The license men give themselves with their preaching proceeds from their own doubts about the effectiveness of Scripture.   Preaching has taken on the nature of a sales pitch.  However, it isn’t so much that the Bible doesn’t “work.”  It’s just that most people don’t like what it says.  You really don’t have the option of changing Scripture, and yet that’s still what occurs.   You could call it “outcome based preaching.”  You find a message within acceptable parameters that will still meet your desired outcome.  In this way, you adjust your pitch to your target audience to produce the preferred result.  What happens here is that when the Bible doesn’t succeed like the speaker wants, he just changes the Bible.   It’s called “application of the Bible” though.

In John 21 Jesus told Peter to feed His sheep.  That’s what Jesus wants His shepherds to do.  Later in 2 Peter 3:2 we see that Peter understood this to be the “words which were spoken before by the holy prophets” and “the commandment of . . . the apostles of the Lord.”  Let’s make sure that’s what we’re doing, you know, that thing we say we’re doing.

  1. Chris Stieg
    July 4, 2010 at 3:06 am

    I’m not one for “attaboys” but I just wanted to say that you hit the nail on the head. Thanks for a great article.

  2. July 4, 2010 at 4:55 am

    Brother Kent,

    You are absolutely correct. Most of the “application” preachers make a lot of noise, but very little change is wrought in the hearts of the hearers.

    What God has to say is infinitely more important than what I have to say or than what people think they need.

  3. Joshua
    July 4, 2010 at 6:02 am

    Pastor, do you know of any good examples of expository sermons that I could listen to online that demonstrate what you are saying? Do you know of any online articles or good books that would be useful for preachers to read on the subject?

    Many thanks in advance.


  4. July 4, 2010 at 11:29 am

    Joshua, Bethel Baptist’s sermons are online at:


    those are excellent examples of expository sermons.

  5. July 4, 2010 at 11:50 am

    You make some excellent points.

    Indeed it is sad that we make so much noise about being independent and Bible-based and so forth and yet we routinely preach messages based not on what the Bible says, but rather on what we think it says, what someone we trust says it says, or worse, what we wish it said.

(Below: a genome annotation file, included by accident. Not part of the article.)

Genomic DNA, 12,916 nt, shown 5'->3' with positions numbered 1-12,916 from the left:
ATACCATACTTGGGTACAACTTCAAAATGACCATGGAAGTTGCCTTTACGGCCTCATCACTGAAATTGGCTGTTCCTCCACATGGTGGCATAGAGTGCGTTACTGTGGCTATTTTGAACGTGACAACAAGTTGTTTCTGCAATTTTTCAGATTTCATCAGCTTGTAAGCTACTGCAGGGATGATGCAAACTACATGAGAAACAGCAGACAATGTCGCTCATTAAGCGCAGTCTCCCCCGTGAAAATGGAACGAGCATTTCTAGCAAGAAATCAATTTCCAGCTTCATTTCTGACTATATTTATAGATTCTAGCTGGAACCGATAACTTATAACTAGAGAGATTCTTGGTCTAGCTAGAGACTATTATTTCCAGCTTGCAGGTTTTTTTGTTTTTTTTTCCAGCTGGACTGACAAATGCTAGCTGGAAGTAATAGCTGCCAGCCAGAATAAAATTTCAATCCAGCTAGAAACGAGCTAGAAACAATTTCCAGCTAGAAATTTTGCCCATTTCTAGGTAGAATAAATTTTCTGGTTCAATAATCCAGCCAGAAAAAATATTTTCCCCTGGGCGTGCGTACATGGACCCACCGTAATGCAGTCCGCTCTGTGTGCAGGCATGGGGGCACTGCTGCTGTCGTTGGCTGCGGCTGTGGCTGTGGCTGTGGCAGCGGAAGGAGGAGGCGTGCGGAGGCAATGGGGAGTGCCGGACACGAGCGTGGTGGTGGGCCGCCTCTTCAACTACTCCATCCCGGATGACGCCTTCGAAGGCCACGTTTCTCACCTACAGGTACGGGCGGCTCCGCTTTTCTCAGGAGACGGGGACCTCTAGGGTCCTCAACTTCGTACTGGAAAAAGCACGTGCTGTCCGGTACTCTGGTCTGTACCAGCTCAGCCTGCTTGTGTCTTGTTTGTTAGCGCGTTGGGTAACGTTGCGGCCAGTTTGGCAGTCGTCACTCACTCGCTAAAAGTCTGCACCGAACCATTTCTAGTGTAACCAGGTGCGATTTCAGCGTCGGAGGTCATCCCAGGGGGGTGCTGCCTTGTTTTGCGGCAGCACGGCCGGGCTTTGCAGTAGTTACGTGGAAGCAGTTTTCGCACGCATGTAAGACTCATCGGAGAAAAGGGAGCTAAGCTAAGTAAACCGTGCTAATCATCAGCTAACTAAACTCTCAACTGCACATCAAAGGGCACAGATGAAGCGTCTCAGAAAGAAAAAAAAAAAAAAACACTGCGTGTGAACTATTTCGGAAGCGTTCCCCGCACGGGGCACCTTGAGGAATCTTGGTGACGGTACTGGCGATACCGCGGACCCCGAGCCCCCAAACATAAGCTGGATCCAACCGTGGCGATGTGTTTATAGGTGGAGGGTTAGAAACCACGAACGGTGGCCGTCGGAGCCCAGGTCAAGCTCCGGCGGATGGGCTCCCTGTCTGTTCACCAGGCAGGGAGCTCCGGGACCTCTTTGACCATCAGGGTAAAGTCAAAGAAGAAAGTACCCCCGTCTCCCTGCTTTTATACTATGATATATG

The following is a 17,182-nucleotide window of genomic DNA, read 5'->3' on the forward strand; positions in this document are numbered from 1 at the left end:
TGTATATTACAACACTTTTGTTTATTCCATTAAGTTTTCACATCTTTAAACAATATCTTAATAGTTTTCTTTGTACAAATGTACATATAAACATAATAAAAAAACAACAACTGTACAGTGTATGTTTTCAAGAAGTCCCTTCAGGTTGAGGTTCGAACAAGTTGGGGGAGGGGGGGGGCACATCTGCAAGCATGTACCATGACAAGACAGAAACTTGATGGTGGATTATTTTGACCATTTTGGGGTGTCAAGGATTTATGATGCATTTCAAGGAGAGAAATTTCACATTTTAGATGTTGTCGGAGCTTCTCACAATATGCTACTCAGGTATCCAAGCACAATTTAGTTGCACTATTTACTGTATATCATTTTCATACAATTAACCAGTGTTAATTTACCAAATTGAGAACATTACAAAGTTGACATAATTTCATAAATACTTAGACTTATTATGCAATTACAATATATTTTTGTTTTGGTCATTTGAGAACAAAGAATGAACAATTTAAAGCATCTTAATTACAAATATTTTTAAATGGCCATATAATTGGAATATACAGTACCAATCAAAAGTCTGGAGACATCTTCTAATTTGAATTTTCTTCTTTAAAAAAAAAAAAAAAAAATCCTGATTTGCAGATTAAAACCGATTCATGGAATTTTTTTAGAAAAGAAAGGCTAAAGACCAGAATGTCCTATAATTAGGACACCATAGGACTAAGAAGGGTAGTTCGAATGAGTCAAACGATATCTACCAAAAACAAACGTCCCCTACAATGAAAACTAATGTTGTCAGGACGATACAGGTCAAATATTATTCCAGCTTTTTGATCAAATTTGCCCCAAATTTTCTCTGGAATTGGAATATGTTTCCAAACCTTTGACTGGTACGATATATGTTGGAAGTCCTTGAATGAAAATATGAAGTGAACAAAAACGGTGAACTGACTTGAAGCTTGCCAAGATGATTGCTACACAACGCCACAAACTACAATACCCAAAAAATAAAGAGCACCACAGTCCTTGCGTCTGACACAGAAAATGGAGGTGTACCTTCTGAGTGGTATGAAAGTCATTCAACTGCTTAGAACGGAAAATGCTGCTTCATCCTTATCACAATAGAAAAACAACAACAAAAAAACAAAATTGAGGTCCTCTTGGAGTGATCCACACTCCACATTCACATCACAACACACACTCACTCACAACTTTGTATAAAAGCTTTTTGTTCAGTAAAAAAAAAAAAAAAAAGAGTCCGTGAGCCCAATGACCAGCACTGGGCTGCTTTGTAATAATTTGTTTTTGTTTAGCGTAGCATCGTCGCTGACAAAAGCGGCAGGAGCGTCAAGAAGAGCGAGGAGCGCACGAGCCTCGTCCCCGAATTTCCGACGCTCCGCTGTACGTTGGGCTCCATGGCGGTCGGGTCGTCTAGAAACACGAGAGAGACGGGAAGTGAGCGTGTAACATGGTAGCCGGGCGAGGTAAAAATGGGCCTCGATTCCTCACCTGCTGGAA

We have become guilty of the sins of holding tradition and results over scripture, the very sins of which we have long accused our denominational brethren and other independent groups.

    We need to get back to studying the Bible and preaching it.

  6. July 4, 2010 at 2:18 pm

    Would you class topical How to messages in this category( How to have a true relationship with God, How to build and have a godly marriage, How to face temptation, hoe to get answers to prayer, how to live in a sinful unfair world as a christian, how to deal with biterness)?

  7. Jack
    July 4, 2010 at 6:05 pm

    I’m 100% for faithful exposition of the text. Sometimes “how to” sermons are needed very much, but they must be based on a clear interpretation. But that doesn’t mean 90% of the sermon must be interpretation; it may only be 10%. The problem comes when “application” (i.e. eisegesis) is divorced from interpretation.

  8. July 4, 2010 at 8:14 pm

    Lots of guys to whom to reply. Thanks for the comments and thanks for the encouragement. I think your comment can encourage others in your agreement, so that is good.


    It is true that listening to exposition is most helpful and good topical for that matter. There are ways to deal with it. I think that how to study the Bible is most important in this. The most help to me was my language classes. No one book on hermeneutics comes to my mind. Understanding the meaning of words, how they are used, how the phrases are used, and then reading parallel passages has been most helpful. You must harmonize with the rest of scripture, so compare scripture with scripture. There are good books that give good cultural and historical background, like Edersheim. I personally will read several commentaries with a series as well, usually exegetical ones. I use them for reference.


    All topical messages must take their authority from the text too, including all the ones you listed.


    I agree really. I don’t know about the 10% part. I don’t remember ever preaching a sermon with this kind of ratio. Perhaps it could be done, but I’d have to hear an example.

  9. Roland E. Pittman
    July 5, 2010 at 12:16 am

    Kent, thanks for a good article and addressing a much needed topic. So-called expository preaching is becoming the ideal among many young Fundamentalists. I heartily agree that expository preaching, if it means explaining the Scriptures, is a wonderful mode of preaching but it often degenerates into an academic exercise of preaching about the Scriptures rather than preaching the Scriptures. I like the idea of purposeful preaching, as one has called it, of preaching the purpose of the Scriptures. What the Scripture says is much more important than the academic analysis of the text, IMHO.